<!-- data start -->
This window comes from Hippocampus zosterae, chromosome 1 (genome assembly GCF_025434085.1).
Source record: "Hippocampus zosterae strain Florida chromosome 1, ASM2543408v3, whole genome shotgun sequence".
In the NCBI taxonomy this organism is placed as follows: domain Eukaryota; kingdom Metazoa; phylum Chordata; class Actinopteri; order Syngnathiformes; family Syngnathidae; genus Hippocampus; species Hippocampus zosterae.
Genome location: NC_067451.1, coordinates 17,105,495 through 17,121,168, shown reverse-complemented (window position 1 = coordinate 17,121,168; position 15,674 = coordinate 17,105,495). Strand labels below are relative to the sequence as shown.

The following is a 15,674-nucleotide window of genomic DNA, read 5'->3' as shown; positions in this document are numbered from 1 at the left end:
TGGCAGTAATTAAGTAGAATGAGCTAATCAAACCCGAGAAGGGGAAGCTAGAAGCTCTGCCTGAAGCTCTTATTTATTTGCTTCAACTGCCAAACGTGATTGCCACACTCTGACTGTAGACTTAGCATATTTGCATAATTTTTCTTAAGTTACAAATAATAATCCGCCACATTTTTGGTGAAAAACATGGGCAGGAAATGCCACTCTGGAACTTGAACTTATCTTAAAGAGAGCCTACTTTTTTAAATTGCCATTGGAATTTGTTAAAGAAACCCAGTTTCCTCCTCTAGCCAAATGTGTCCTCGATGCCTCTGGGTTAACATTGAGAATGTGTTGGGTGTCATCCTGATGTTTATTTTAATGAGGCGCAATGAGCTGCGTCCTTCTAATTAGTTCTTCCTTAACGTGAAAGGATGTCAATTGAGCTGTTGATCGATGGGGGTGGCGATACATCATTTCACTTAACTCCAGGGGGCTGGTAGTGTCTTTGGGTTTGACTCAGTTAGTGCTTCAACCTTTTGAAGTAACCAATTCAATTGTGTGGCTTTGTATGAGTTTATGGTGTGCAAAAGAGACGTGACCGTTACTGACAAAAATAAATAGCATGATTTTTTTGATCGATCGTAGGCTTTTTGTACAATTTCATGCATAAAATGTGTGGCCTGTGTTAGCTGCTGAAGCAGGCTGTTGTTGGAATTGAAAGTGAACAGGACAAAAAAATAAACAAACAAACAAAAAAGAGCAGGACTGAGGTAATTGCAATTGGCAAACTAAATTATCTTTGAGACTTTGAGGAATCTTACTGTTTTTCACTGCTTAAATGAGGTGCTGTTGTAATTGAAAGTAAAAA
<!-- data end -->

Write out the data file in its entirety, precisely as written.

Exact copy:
This window comes from Hippocampus zosterae, chromosome 1 (genome assembly GCF_025434085.1).
Source record: "Hippocampus zosterae strain Florida chromosome 1, ASM2543408v3, whole genome shotgun sequence".
In the NCBI taxonomy this organism is placed as follows: domain Eukaryota; kingdom Metazoa; phylum Chordata; class Actinopteri; order Syngnathiformes; family Syngnathidae; genus Hippocampus; species Hippocampus zosterae.
Genome location: NC_067451.1, coordinates 17,105,495 through 17,121,168, shown reverse-complemented (window position 1 = coordinate 17,121,168; position 15,674 = coordinate 17,105,495). Strand labels below are relative to the sequence as shown.

The following is a 15,674-nucleotide window of genomic DNA, read 5'->3' as shown; positions in this document are numbered from 1 at the left end:
TGGCAGTAATTAAGTAGAATGAGCTAATCAAACCCGAGAAGGGGAAGCTAGAAGCTCTGCCTGAAGCTCTTATTTATTTGCTTCAACTGCCAAACGTGATTGCCACACTCTGACTGTAGACTTAGCATATTTGCATAATTTTTCTTAAGTTACAAATAATAATCCGCCACATTTTTGGTGAAAAACATGGGCAGGAAATGCCACTCTGGAACTTGAACTTATCTTAAAGAGAGCCTACTTTTTTAAATTGCCATTGGAATTTGTTAAAGAAACCCAGTTTCCTCCTCTAGCCAAATGTGTCCTCGATGCCTCTGGGTTAACATTGAGAATGTGTTGGGTGTCATCCTGATGTTTATTTTAATGAGGCGCAATGAGCTGCGTCCTTCTAATTAGTTCTTCCTTAACGTGAAAGGATGTCAATTGAGCTGTTGATCGATGGGGGTGGCGATACATCATTTCACTTAACTCCAGGGGGCTGGTAGTGTCTTTGGGTTTGACTCAGTTAGTGCTTCAACCTTTTGAAGTAACCAATTCAATTGTGTGGCTTTGTATGAGTTTATGGTGTGCAAAAGAGACGTGACCGTTACTGACAAAAATAAATAGCATGATTTTTTTGATCGATCGTAGGCTTTTTGTACAATTTCATGCATAAAATGTGTGGCCTGTGTTAGCTGCTGAAGCAGGCTGTTGTTGGAATTGAAAGTGAACAGGACAAAAAAATAAACAAACAAACAAAAAAGAGCAGGACTGAGGTAATTGCAATTGGCAAACTAAATTATCTTTGAGACTTTGAGGAATCTTACTGTTTTTCACTGCTTAAATGAGGTGCTGTTGTAATTGAAAGTAAAAA